Balancing Renewable Energy Development and Land Conservation in the California Desert
The California desert is a place of grand beauty, rich wildlife, and remote landscapes perfect for adventures. But in recent years, these wide open spaces have been targeted for development by the burgeoning renewable energy industry. To meet California’s ambitious goal of generating at least one-third of its energy from renewable sources by 2020, the Bureau of Land Management (BLM) and the state have released a draft of the land use plan for the area that aims to strike a balance between protecting important desert lands for conservation and fast-tracking other areas for development.
The desert region stretches 350 miles from Owens Valley to El Centro and offers recreational, historical, and cultural attractions. As one of the largest remaining intact desert landscapes in the United States, it could potentially host large solar energy generation facilities capable of contributing to California’s energy goal.
Although this energy development is important, protecting the most wild places in the region for future generations is also vital.
You have a chance to influence the agency’s decision by sending comments that calls on the importance of protecting the desert’s wilderness landscapes.Learn more about these majestic lands, and why they should be safeguarded. And please make your voice heard through signing your name to the action alert here.
Snapshots from the California desert
The Silurian Valley is a pristine desert landscape south of Death Valley National Park and north of Interstate 15. Largely managed by BLM, the valley and surrounding mountain ranges possess extensive wilderness characteristics, despite not being formally protected. The agency is considering whether the Silurian Valley should be conserved for its wildlife and wilderness values or designated as a renewable energy development area.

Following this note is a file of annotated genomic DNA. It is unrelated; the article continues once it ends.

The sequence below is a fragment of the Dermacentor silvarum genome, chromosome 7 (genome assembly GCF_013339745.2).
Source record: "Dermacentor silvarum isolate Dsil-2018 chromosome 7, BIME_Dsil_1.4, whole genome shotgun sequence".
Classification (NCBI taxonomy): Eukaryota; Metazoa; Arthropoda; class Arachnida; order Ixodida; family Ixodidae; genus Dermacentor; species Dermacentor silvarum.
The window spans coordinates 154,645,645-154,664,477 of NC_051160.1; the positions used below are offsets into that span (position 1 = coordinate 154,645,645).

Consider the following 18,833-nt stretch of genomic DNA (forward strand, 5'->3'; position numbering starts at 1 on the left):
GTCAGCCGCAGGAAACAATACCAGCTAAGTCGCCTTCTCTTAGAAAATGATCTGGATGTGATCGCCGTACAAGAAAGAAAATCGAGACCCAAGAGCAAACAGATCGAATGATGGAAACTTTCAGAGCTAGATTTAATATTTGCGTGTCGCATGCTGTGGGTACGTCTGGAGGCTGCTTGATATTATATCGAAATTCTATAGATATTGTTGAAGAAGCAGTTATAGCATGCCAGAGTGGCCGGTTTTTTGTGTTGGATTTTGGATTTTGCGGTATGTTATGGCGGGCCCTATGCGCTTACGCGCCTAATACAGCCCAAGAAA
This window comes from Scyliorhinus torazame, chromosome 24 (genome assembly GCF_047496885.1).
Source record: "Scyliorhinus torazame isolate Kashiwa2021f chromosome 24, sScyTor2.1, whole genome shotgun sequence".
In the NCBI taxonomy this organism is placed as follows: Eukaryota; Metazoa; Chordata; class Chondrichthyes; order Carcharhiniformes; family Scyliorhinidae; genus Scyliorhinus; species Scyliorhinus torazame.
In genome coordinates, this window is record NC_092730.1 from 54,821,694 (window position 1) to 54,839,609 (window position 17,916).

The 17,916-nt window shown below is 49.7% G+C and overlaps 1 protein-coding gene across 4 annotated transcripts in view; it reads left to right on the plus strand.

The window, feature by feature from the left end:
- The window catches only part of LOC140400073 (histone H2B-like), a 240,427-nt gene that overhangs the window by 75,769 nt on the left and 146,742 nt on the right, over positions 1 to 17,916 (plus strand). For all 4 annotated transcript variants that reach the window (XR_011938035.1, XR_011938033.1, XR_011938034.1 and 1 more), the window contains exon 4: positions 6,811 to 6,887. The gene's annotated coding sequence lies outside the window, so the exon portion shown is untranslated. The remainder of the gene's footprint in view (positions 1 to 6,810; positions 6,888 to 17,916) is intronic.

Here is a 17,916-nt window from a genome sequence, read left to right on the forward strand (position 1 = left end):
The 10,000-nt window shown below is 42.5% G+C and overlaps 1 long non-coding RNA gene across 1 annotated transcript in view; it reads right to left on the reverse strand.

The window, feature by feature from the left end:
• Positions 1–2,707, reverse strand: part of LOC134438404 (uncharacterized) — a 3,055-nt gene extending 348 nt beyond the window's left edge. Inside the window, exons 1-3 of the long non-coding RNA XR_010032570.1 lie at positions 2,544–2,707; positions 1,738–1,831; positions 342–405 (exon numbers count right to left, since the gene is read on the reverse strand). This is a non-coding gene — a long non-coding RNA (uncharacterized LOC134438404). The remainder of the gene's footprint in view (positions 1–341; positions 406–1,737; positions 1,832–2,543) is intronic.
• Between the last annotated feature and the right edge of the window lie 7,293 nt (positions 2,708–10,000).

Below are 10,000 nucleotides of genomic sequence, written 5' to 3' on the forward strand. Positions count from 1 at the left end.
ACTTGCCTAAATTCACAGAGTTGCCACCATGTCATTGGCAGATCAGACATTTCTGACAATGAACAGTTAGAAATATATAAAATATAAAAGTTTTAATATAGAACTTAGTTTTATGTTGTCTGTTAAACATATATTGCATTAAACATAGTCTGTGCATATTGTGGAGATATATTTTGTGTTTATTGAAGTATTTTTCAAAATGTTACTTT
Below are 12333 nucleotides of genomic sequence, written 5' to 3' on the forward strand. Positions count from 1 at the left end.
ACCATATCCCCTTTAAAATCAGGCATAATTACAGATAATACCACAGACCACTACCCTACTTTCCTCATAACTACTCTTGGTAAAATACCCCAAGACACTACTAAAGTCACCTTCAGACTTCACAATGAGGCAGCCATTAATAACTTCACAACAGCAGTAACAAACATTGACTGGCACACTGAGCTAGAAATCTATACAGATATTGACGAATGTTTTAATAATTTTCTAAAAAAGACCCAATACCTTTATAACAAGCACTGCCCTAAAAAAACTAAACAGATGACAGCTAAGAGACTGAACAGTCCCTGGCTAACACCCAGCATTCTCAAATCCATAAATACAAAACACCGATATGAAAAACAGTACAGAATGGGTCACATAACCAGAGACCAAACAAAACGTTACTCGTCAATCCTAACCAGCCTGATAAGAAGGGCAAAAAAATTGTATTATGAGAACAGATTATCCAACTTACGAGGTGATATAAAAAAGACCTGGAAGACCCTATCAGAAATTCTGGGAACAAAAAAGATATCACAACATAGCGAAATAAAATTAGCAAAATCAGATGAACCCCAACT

The Kingston Range, framed above by the desert oasis Grimshaw Lake, is a massive desert mountain complex north of Interstate 15 that is home to rare desert bighorn sheep and mountain lions, and offers endless opportunities for backcountry adventure. BLM is proposing to add currently unprotected public lands to its reserve area, although the northern viewshed near the Nevada border would be developed under the agency’s draft plan.
The Cadiz Valley and Iron Mountains, 50 miles east of Twentynine Palms, constitute the largest unprotected roadless area in California. Adventurers can walk almost 30 miles from north to south among sand dunes and dry desert mountains without crossing a road. BLM has acknowledged the importance of this special place and does not plan to allow development here.
In the Whipple Mountains, southwest of Lake Havasu City, exists the only population of iconic saguaro cactus in California. Although the area is an extremely arid desert environment, it hosts robust populations of desert bighorn sheep, mule deer, and other wildlife. The northern portion of the range remains unprotected under the BLM’s plan for conservation and renewable energy development.
The Dos Palmas Preserve, managed by BLM, is tucked between the Orocopia Mountains Wilderness and the Salton Sea, southeast of the town of Mecca. As a rare freshwater oasis, this unique collection of palm trees and marsh habitat supports a number of migrating and resident bird species, including the endangered Yuma clapper rail, snowy egret, and American avocet. Visitors from near and far seek out this shady, cool environment for hiking and wildlife viewing.
The eerie Trona Pinnacles landform is evocative of the California desert’s prehistoric era. Located 20 miles east of Ridgecrest, these spires of salt were formed from deposits of a vast inland sea more than 10,000 years ago. The area was designated as a National Natural Landmark in 1968.